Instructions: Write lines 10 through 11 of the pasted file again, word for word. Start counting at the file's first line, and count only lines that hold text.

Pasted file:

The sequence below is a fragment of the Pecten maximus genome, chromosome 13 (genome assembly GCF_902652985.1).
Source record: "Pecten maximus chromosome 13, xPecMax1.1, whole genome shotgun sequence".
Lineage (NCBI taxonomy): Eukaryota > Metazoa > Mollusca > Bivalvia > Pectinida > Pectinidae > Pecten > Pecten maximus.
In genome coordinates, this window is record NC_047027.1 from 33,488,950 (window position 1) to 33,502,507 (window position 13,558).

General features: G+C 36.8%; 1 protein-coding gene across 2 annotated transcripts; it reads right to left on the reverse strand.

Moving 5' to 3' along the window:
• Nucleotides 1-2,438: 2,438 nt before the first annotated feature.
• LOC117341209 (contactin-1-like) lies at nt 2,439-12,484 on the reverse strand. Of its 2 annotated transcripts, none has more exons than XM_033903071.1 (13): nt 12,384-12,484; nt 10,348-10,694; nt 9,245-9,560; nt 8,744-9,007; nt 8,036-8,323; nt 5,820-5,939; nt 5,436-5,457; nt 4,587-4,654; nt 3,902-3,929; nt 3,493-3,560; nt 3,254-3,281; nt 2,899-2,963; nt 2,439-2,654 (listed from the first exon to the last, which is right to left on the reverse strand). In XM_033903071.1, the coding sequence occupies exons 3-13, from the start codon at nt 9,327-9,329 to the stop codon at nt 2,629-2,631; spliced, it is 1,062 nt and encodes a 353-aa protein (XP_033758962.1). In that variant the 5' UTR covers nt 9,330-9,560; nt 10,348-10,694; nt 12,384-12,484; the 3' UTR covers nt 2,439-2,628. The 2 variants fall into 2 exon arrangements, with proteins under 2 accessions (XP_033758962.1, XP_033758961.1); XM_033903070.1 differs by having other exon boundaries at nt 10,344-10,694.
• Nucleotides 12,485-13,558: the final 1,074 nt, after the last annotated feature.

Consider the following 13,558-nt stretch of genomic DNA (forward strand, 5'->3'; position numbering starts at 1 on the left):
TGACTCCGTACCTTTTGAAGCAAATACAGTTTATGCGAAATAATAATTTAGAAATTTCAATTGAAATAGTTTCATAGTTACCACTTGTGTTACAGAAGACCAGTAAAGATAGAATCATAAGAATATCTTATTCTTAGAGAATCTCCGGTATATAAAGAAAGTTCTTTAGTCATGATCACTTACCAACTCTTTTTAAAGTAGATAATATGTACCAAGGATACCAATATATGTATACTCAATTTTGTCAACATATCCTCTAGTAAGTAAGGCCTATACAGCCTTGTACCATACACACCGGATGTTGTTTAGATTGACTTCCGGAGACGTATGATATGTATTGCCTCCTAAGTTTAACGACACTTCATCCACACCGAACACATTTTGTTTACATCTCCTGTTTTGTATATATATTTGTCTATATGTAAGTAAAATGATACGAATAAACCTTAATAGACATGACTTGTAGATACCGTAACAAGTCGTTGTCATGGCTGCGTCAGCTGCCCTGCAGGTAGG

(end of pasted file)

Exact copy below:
Consider the following 13,558-nt stretch of genomic DNA (forward strand, 5'->3'; position numbering starts at 1 on the left):
TGACTCCGTACCTTTTGAAGCAAATACAGTTTATGCGAAATAATAATTTAGAAATTTCAATTGAAATAGTTTCATAGTTACCACTTGTGTTACAGAAGACCAGTAAAGATAGAATCATAAGAATATCTTATTCTTAGAGAATCTCCGGTATATAAAGAAAGTTCTTTAGTCATGATCACTTACCAACTCTTTTTAAAGTAGATAATATGTACCAAGGATACCAATATATGTATACTCAATTTTGTCAACATATCCTCTAGTAAGTAAGGCCTATACAGCCTTGTACCATACACACCGGATGTTGTTTAGATTGACTTCCGGAGACGTATGATATGTATTGCCTCCTAAGTTTAACGACACTTCATCCACACCGAACACATTTTGTTTACATCTCCTGTTTTGTATATATATTTGTCTATATGTAAGTAAAATGATACGAATAAACCTTAATAGACATGACTTGTAGATACCGTAACAAGTCGTTGTCATGGCTGCGTCAGCTGCCCTGCAGGTAGG